Presentation on theme: "Phenomenal Concepts and the Explanatory Gap"— Presentation transcript:
1 Phenomenal Concepts and the Explanatory Gap David J. Chalmers
2 Explaining Consciousness Consciousness: what it is like to be a sentient being.Q: Can consciousness be explained in physical terms?
3 The Epistemic Gap Let P = complete microphysical truth Let Q = a truth about consciousnessThen there is an apparent epistemic gap between P and Q.
4 Mary and ZombiesMary (in black-and-white room) could know P, without being able to deduce Q.So PQ is not a prioriIt is coherent to suppose that there are zombies: physical duplicates of us without consciousness.So P&~Q is conceivable.
5 The Explanatory GaoMany: the conceivability of P&~Q entails an explanatory gap between P and Q.Why, given that P is the case, is Q the case?Physical account is epistemically compatible with absence of consciousness, so doesn’t wholly explain consciousness.
6 Responses Dualist: infers ontological gap from epistemic gap P&~Q is conceivable and possibleType-A materialist: denies epistemic gapP&~Q is not conceivable (and not possible)Type-B materialist: accepts epistemic gap, denies ontological gapP&~Q is conceivable but not possible.
7 Type-B Materialism Type-B materialist: conceptual dualism: phenomenal concepts fundamentally distinct from physical conceptsontological monism: phenomenal properties are identical to (or constituted by) physical properties.PQ is an a posteriori necessityMany: P*=Q* is an a posteriori identity(where P*=physical term, Q*=phenomenal term)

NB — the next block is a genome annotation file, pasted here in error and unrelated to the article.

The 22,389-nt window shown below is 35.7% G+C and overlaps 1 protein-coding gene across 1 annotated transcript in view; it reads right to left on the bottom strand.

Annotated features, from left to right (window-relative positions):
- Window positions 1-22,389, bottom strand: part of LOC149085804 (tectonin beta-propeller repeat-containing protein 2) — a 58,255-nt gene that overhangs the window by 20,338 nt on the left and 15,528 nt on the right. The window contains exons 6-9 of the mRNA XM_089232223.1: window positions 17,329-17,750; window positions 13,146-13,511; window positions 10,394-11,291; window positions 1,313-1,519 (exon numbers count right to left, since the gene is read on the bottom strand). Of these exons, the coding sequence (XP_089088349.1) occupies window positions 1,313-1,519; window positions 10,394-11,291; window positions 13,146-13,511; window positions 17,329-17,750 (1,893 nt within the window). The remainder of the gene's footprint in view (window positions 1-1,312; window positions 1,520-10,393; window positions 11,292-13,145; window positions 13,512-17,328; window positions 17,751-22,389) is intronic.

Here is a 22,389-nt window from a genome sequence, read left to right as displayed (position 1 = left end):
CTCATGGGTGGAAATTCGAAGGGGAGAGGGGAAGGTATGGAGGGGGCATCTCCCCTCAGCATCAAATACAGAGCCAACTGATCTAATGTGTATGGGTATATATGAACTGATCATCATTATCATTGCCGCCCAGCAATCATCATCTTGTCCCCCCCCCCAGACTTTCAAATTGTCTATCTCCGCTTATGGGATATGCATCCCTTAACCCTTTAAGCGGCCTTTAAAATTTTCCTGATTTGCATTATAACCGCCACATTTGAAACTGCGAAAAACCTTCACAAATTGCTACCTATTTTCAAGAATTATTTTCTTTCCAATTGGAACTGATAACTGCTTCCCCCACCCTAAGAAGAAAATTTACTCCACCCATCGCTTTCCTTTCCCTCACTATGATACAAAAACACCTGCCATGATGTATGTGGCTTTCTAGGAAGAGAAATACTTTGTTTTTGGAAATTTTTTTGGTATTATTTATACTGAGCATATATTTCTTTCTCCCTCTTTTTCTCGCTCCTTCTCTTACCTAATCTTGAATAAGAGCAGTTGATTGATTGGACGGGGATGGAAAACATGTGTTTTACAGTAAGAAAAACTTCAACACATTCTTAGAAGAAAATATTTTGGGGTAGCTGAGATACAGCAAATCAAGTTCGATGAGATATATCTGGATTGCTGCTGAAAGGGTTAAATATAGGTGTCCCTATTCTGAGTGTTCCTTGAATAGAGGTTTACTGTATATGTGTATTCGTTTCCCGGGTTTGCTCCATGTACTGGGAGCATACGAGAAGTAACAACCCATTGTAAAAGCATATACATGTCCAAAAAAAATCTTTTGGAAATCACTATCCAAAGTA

8 Kripkean Necessities? Analogy: Kripkean a posteriori necessities Water=H2O, etcThis doesn’t helpAll are false at a world considered as actualLeads either to dualism or to Russellian “panprotopsychism”.Type-B materialist needs primitive strong necessities instead.
9 Phenomenal ConceptsAlternative strategy: appeal to special features of phenomenal conceptsGap stems from our concepts of consciousness, not consciousness itselfThese concepts are unique in a way that yields epistemic gapBut they still refer to physical properties
10 Proponents Proponents of this strategy include Loar (1990): recognitional conceptsHill (1997): independent conceptual rolePerry (2000): indexical conceptsPapineau (2002): quotational conceptsand others
11 General FormKey: a thesis C about conceptual/psychological features of conscious beings, such that(i) C explains our epistemic situation with respect to consciousness(ii) C is explainable in physical termsNot a direct explanation of consciousness.Rather, an explanation of the explanatory gap!
12 CounterargumentI’ll argue that no account can simultaneously satisfy (i) and (ii).Either:C is not physically explainableorC doesn’t explain our epistemic situation (E).
13 Key Question Question: Is P&~C conceivable? E.g.: can we imagine zombies lacking C?N.B. No assumption that zombies are possible.Silicon zombies may suffice.I’ll argue: problems either way.
14 Master Argument (1) Either P&~C is conceivable or it is not. (2) If P&~C is conceivable, then C is not physically explicable.(3) If P&~C is not conceivable, then C cannot explain our epistemic situation.______________(4) Either C is not physically explicable, or C cannot explain our epistemic situation.
15 First HornPremise 2: If P&~C is conceivable, then P is not physically explicableExplanatory gap between P and C.Analogous to original reasoning:P&~Q conceivable, so explanatory gap between P and Q.Phenomenal concepts pose as much of an explanatory gap as consciousness itself!